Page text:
Sunday, April 25, 2010

Confessions of a Genre Fiend

ME: "Hi, I'm Eric."
ALL: "Hi, Eric!"
ME: "And I am a genre fiend"

The term "genre fiend" to my knowledge first appeared in an old-school Champions supplement called Strike Force, published in 1988 (yes, I consider some of that stuff's 22 years old now). It was a complete campaign sourcebook, and nothing like it has been published since. It was written by Aaron Allston, who already had a storied history in the gaming community, having served as editor of the Space Gamer and Fantasy Gamer magazines, a few Car Wars supplements to his credit, as well as a couple things for Hero Games.  He later would go on to author the Rules Cyclopedia for TSR.  In Strike Force he details what different players may want from their games, and how to appease them. One of these player types was a "genre fiend."
A genre fiend, from what I remember, is a player who is a rabid fan of a certain type of fiction, and would like to see the tropes of the appropriate genre brought into the game. That is, if you're a genre fiend in a Champions game, you would want to see some Marvel/DC influence, and maybe some Ultraverse/Dark Horse too. If you are a genre fiend playing D&D, you might want to see more heroic fiction or swords & sorcery influence. In short, you'd want to see in your games what you loved to read about. 

**WARNING: This is an extremely pared-down version of my gaming history, as it pertains to genre-fiend mania. I have played probably every game under the sun, from those Storyteller games to lesser-known systems like Justifiers and Fading Suns, Feng Shui to Rolemaster and MERP, even Riddle of Steel, Talislanta, and Earthdawn. I don't include those for the sake of brevity.

Well, as time wore on, I began to perhaps sink more and more into the genre fiend mold, and fewer systems were to my liking. I'd like to see a build of Champions that didn't take forever to make a character or have hours-long combats. That's against the freakin' genre! My issues with D&D begin with the ridiculous manifold uses of the term "level" and end with the impossibility of emulating the fantasy genre. D&D does one thing really well, and that's D&D. Anything else is window dressing. I had finally realized that system does matter.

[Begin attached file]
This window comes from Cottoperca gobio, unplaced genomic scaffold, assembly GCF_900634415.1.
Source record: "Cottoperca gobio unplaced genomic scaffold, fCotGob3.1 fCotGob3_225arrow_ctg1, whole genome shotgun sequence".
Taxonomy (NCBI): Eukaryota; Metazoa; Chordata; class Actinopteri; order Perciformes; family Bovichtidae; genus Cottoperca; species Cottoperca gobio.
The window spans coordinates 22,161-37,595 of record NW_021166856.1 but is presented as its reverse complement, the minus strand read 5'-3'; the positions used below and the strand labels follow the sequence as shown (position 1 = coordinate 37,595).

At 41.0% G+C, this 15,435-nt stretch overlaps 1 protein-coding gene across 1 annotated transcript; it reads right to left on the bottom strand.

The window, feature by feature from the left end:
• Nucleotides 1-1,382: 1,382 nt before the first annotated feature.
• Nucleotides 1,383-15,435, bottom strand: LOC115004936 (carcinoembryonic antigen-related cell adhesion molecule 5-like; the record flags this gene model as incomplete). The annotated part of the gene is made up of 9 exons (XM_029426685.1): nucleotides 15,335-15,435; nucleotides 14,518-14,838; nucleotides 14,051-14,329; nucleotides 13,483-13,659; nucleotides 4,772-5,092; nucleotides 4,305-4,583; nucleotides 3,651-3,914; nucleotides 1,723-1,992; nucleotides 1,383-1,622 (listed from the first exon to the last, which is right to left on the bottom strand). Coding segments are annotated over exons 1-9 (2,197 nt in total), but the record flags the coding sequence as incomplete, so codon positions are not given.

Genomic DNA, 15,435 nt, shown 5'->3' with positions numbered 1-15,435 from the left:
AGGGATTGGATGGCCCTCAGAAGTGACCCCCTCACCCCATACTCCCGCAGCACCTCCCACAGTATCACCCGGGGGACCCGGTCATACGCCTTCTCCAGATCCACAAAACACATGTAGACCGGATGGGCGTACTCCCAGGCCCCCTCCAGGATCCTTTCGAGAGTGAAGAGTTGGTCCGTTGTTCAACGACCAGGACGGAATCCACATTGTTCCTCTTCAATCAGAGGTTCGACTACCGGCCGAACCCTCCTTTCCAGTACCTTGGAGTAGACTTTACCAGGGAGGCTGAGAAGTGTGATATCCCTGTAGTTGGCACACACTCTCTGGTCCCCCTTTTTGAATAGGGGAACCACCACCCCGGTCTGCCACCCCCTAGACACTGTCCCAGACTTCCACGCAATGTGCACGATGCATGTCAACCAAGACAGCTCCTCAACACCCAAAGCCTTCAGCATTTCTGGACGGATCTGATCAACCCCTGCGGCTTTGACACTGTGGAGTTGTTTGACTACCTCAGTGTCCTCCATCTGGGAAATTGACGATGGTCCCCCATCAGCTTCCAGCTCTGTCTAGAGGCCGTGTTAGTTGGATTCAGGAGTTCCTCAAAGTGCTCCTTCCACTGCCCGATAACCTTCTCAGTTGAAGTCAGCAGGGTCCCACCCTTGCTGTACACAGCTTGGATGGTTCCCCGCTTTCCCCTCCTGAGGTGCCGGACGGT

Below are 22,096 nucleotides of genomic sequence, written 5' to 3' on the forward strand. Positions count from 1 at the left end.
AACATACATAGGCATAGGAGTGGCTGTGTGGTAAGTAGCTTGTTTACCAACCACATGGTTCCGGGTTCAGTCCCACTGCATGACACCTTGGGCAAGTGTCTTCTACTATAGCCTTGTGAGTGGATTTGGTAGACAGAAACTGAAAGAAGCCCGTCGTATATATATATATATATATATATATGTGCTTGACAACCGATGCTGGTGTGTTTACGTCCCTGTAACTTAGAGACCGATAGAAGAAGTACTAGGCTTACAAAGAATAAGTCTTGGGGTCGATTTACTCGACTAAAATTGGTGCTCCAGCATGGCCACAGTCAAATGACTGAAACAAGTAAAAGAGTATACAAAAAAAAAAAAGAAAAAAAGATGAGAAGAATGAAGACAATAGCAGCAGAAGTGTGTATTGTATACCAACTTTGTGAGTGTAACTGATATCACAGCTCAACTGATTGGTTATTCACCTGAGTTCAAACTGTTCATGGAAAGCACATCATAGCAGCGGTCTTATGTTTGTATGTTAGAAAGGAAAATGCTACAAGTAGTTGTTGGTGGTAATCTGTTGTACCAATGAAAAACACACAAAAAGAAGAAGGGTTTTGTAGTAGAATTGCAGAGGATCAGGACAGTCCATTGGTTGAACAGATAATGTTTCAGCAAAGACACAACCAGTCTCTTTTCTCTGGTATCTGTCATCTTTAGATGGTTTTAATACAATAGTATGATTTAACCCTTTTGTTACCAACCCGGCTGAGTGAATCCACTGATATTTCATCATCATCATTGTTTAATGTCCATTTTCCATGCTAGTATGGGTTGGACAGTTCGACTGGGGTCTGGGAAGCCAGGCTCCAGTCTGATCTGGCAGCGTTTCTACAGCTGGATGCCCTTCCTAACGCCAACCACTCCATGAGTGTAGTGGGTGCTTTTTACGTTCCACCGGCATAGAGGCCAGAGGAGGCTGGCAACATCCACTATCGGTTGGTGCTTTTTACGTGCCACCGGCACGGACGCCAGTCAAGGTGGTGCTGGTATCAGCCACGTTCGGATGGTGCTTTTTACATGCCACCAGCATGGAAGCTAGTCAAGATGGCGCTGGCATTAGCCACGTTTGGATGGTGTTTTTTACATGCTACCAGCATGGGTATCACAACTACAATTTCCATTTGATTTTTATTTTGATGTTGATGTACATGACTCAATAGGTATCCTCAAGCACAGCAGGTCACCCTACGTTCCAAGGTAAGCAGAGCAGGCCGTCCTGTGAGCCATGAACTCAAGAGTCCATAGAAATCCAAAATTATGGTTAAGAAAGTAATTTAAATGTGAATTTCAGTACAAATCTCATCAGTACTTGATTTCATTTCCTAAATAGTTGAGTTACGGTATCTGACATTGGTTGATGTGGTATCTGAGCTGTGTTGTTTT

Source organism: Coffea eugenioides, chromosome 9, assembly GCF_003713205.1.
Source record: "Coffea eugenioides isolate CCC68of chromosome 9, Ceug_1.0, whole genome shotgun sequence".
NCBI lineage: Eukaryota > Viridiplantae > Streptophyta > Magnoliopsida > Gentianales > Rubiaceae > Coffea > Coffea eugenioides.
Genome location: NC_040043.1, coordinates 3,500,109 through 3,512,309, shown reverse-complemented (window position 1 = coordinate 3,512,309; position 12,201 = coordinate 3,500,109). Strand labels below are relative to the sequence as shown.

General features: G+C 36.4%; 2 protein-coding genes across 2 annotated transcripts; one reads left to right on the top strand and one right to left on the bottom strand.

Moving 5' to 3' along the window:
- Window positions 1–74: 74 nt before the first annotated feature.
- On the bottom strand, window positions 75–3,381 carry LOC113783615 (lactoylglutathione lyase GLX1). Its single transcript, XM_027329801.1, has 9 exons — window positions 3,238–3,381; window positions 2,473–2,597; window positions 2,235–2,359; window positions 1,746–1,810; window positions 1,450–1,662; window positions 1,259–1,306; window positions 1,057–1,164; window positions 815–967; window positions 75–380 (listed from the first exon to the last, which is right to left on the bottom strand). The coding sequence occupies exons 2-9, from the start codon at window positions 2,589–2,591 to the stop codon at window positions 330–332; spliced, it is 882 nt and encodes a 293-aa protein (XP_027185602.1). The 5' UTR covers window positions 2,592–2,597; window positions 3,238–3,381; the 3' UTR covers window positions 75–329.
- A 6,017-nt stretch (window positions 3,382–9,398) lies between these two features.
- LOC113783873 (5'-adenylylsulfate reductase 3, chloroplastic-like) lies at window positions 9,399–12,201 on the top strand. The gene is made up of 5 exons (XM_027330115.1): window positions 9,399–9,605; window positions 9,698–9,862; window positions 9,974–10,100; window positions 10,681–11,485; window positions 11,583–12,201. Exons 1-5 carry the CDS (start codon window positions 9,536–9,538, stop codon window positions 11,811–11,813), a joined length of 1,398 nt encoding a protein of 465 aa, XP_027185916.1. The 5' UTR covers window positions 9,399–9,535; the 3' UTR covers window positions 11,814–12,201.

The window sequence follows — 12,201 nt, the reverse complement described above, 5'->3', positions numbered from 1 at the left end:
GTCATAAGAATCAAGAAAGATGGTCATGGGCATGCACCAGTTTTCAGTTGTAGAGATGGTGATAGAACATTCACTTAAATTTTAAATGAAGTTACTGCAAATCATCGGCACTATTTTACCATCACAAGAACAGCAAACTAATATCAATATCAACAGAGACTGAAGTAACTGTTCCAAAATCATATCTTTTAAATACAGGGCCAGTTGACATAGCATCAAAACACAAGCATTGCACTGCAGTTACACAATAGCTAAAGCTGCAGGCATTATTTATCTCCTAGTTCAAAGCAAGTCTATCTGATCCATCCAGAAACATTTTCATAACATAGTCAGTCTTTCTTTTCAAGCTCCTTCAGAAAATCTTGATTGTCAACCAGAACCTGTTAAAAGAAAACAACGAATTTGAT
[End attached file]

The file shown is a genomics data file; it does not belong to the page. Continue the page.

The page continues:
On the advice of others, I began looking at other systems that sounded like fun. I looked at Savage Worlds. No offense meant to Shane Hensley, but it seems to use the dice step mechanic from Sovereign Stone which had been out for a full 4 years before Savage Worlds debuted, and seems to resemble GURPS as to how it handles other things, like skills. There are parts of the system that look intriguing, but I'd played GURPS before and it wasn't to my liking, so I'm not sure if I'd want to play Savage Worlds. Maybe if I hit a demo game at con, I might get sucked in.

I began to take note of systems like Risus or PDQ, and noting how elegant their "freeform with guidelines" systems were. I began to dream how easy it was simply to declare a genre, give some guidelines on creating characters in that genre, and be up and running with a minimum of muss or fuss. My dreams were realized when a nephew of mine (nothing but videogame experience) and my wife and a couple friends were able to make characters for my Risus fantasy game and we ran quite successfully for a few sessions. And it was my world, with my take on things. It wasn't played for laughs. 

One of the problems I have with a lot of games is they take their cues from D&D. All of 'em, whether it's Traveller or GURPS or Warhammer or any of that, there are certain tropes in these systems that are universal. The main one that I have an issue with is that damage is based on the weapon itself, not on the person using it. Some people just accept that and move on, but it flies in the face of not just fiction, but reality. 

A trained sniper is going to do a lot more damage and be a lot more precise in his shot than someone who doesn't know jack. Yet, in a lot of these systems, if the dice fall just right, the newbie sniper hits and does max damage. Which is fairly stupid. Likewise, a guy trained with knives is going to cut you up, and probably kill you in one shot if he cares to. Yet in D&D (depending on edition) he gets a miserable d4 or d6 max, depending on the edition.